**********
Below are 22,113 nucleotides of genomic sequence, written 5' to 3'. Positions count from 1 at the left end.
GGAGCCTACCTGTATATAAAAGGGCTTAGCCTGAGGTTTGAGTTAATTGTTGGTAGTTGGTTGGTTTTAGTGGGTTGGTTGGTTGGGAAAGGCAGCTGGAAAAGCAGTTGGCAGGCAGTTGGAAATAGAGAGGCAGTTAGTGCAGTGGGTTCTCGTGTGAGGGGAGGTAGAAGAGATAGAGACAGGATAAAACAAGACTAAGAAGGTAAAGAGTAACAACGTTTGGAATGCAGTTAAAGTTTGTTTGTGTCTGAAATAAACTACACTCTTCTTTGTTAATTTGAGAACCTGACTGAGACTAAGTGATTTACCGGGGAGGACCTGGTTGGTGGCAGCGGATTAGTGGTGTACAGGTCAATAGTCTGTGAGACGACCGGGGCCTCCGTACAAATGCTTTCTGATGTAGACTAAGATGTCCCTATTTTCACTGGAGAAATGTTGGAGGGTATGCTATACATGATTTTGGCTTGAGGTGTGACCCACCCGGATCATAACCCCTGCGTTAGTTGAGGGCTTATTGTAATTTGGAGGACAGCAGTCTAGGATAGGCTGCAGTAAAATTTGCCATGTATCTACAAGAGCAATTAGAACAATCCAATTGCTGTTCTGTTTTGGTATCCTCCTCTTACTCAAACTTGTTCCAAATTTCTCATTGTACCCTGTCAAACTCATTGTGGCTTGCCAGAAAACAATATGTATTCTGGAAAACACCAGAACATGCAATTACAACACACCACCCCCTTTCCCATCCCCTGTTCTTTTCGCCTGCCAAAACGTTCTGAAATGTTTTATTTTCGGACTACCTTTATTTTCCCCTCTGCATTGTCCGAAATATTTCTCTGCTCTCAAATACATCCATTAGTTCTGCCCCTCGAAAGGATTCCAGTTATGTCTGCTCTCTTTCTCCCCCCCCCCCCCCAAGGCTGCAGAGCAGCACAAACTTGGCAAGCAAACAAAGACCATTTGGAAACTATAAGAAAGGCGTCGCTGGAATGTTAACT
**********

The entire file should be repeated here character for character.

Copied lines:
Below are 22,113 nucleotides of genomic sequence, written 5' to 3'. Positions count from 1 at the left end.
GGAGCCTACCTGTATATAAAAGGGCTTAGCCTGAGGTTTGAGTTAATTGTTGGTAGTTGGTTGGTTTTAGTGGGTTGGTTGGTTGGGAAAGGCAGCTGGAAAAGCAGTTGGCAGGCAGTTGGAAATAGAGAGGCAGTTAGTGCAGTGGGTTCTCGTGTGAGGGGAGGTAGAAGAGATAGAGACAGGATAAAACAAGACTAAGAAGGTAAAGAGTAACAACGTTTGGAATGCAGTTAAAGTTTGTTTGTGTCTGAAATAAACTACACTCTTCTTTGTTAATTTGAGAACCTGACTGAGACTAAGTGATTTACCGGGGAGGACCTGGTTGGTGGCAGCGGATTAGTGGTGTACAGGTCAATAGTCTGTGAGACGACCGGGGCCTCCGTACAAATGCTTTCTGATGTAGACTAAGATGTCCCTATTTTCACTGGAGAAATGTTGGAGGGTATGCTATACATGATTTTGGCTTGAGGTGTGACCCACCCGGATCATAACCCCTGCGTTAGTTGAGGGCTTATTGTAATTTGGAGGACAGCAGTCTAGGATAGGCTGCAGTAAAATTTGCCATGTATCTACAAGAGCAATTAGAACAATCCAATTGCTGTTCTGTTTTGGTATCCTCCTCTTACTCAAACTTGTTCCAAATTTCTCATTGTACCCTGTCAAACTCATTGTGGCTTGCCAGAAAACAATATGTATTCTGGAAAACACCAGAACATGCAATTACAACACACCACCCCCTTTCCCATCCCCTGTTCTTTTCGCCTGCCAAAACGTTCTGAAATGTTTTATTTTCGGACTACCTTTATTTTCCCCTCTGCATTGTCCGAAATATTTCTCTGCTCTCAAATACATCCATTAGTTCTGCCCCTCGAAAGGATTCCAGTTATGTCTGCTCTCTTTCTCCCCCCCCCCCCCCAAGGCTGCAGAGCAGCACAAACTTGGCAAGCAAACAAAGACCATTTGGAAACTATAAGAAAGGCGTCGCTGGAATGTTAACT